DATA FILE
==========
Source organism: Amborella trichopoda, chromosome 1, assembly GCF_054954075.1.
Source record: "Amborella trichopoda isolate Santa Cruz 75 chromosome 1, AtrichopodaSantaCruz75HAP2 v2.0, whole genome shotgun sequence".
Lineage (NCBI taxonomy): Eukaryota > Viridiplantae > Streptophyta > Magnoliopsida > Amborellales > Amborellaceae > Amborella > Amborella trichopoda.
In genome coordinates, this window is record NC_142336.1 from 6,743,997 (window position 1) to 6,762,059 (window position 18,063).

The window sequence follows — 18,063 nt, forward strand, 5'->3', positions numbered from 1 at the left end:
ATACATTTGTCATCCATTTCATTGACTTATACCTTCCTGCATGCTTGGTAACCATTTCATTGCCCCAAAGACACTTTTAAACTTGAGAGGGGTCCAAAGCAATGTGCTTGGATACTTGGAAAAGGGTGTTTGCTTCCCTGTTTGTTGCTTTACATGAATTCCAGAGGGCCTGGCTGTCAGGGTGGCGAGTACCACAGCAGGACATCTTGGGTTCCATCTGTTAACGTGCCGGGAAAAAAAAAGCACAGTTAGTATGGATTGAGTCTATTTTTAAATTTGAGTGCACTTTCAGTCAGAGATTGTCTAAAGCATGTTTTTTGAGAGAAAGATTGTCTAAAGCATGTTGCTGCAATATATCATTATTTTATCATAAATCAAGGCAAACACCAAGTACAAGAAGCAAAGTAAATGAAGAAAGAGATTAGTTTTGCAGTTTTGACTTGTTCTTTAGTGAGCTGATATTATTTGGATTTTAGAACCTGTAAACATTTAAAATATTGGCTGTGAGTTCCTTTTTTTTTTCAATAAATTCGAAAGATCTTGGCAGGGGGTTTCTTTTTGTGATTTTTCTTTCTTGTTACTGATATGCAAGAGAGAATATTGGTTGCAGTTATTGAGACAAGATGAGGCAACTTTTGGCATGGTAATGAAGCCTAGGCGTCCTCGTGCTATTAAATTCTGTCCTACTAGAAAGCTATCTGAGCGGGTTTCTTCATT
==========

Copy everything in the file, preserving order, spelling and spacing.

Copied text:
Source organism: Amborella trichopoda, chromosome 1, assembly GCF_054954075.1.
Source record: "Amborella trichopoda isolate Santa Cruz 75 chromosome 1, AtrichopodaSantaCruz75HAP2 v2.0, whole genome shotgun sequence".
Lineage (NCBI taxonomy): Eukaryota > Viridiplantae > Streptophyta > Magnoliopsida > Amborellales > Amborellaceae > Amborella > Amborella trichopoda.
In genome coordinates, this window is record NC_142336.1 from 6,743,997 (window position 1) to 6,762,059 (window position 18,063).

The window sequence follows — 18,063 nt, forward strand, 5'->3', positions numbered from 1 at the left end:
ATACATTTGTCATCCATTTCATTGACTTATACCTTCCTGCATGCTTGGTAACCATTTCATTGCCCCAAAGACACTTTTAAACTTGAGAGGGGTCCAAAGCAATGTGCTTGGATACTTGGAAAAGGGTGTTTGCTTCCCTGTTTGTTGCTTTACATGAATTCCAGAGGGCCTGGCTGTCAGGGTGGCGAGTACCACAGCAGGACATCTTGGGTTCCATCTGTTAACGTGCCGGGAAAAAAAAAGCACAGTTAGTATGGATTGAGTCTATTTTTAAATTTGAGTGCACTTTCAGTCAGAGATTGTCTAAAGCATGTTTTTTGAGAGAAAGATTGTCTAAAGCATGTTGCTGCAATATATCATTATTTTATCATAAATCAAGGCAAACACCAAGTACAAGAAGCAAAGTAAATGAAGAAAGAGATTAGTTTTGCAGTTTTGACTTGTTCTTTAGTGAGCTGATATTATTTGGATTTTAGAACCTGTAAACATTTAAAATATTGGCTGTGAGTTCCTTTTTTTTTTCAATAAATTCGAAAGATCTTGGCAGGGGGTTTCTTTTTGTGATTTTTCTTTCTTGTTACTGATATGCAAGAGAGAATATTGGTTGCAGTTATTGAGACAAGATGAGGCAACTTTTGGCATGGTAATGAAGCCTAGGCGTCCTCGTGCTATTAAATTCTGTCCTACTAGAAAGCTATCTGAGCGGGTTTCTTCATT